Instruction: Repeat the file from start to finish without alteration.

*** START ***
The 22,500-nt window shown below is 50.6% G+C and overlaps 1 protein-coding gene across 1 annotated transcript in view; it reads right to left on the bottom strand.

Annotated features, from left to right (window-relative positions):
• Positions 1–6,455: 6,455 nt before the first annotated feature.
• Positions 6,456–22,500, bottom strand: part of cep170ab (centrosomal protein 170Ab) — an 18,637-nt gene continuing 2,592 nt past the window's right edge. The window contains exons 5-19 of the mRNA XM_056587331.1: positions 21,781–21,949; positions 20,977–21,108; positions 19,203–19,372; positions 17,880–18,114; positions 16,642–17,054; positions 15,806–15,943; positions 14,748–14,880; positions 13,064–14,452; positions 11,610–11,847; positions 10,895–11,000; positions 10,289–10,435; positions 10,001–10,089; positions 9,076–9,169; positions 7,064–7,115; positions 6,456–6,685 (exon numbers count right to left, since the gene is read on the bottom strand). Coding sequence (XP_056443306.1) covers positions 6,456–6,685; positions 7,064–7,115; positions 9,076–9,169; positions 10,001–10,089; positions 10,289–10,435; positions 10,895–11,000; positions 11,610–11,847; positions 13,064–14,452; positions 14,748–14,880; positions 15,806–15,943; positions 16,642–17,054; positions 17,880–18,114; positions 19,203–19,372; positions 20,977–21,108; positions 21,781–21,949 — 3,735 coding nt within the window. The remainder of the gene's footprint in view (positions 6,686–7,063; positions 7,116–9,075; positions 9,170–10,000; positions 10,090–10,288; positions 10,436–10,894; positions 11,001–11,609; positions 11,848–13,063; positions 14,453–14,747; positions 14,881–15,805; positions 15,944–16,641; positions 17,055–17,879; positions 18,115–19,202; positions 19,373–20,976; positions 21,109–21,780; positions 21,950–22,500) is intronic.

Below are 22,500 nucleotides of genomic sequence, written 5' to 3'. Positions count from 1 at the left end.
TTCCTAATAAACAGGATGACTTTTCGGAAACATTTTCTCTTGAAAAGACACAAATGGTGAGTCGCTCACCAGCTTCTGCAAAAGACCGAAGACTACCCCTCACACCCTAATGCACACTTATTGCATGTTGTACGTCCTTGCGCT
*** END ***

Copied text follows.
The 22,500-nt window shown below is 50.6% G+C and overlaps 1 protein-coding gene across 1 annotated transcript in view; it reads right to left on the bottom strand.

Annotated features, from left to right (window-relative positions):
• Positions 1–6,455: 6,455 nt before the first annotated feature.
• Positions 6,456–22,500, bottom strand: part of cep170ab (centrosomal protein 170Ab) — an 18,637-nt gene continuing 2,592 nt past the window's right edge. The window contains exons 5-19 of the mRNA XM_056587331.1: positions 21,781–21,949; positions 20,977–21,108; positions 19,203–19,372; positions 17,880–18,114; positions 16,642–17,054; positions 15,806–15,943; positions 14,748–14,880; positions 13,064–14,452; positions 11,610–11,847; positions 10,895–11,000; positions 10,289–10,435; positions 10,001–10,089; positions 9,076–9,169; positions 7,064–7,115; positions 6,456–6,685 (exon numbers count right to left, since the gene is read on the bottom strand). Coding sequence (XP_056443306.1) covers positions 6,456–6,685; positions 7,064–7,115; positions 9,076–9,169; positions 10,001–10,089; positions 10,289–10,435; positions 10,895–11,000; positions 11,610–11,847; positions 13,064–14,452; positions 14,748–14,880; positions 15,806–15,943; positions 16,642–17,054; positions 17,880–18,114; positions 19,203–19,372; positions 20,977–21,108; positions 21,781–21,949 — 3,735 coding nt within the window. The remainder of the gene's footprint in view (positions 6,686–7,063; positions 7,116–9,075; positions 9,170–10,000; positions 10,090–10,288; positions 10,436–10,894; positions 11,001–11,609; positions 11,848–13,063; positions 14,453–14,747; positions 14,881–15,805; positions 15,944–16,641; positions 17,055–17,879; positions 18,115–19,202; positions 19,373–20,976; positions 21,109–21,780; positions 21,950–22,500) is intronic.

Below are 22,500 nucleotides of genomic sequence, written 5' to 3'. Positions count from 1 at the left end.
TTCCTAATAAACAGGATGACTTTTCGGAAACATTTTCTCTTGAAAAGACACAAATGGTGAGTCGCTCACCAGCTTCTGCAAAAGACCGAAGACTACCCCTCACACCCTAATGCACACTTATTGCATGTTGTACGTCCTTGCGCT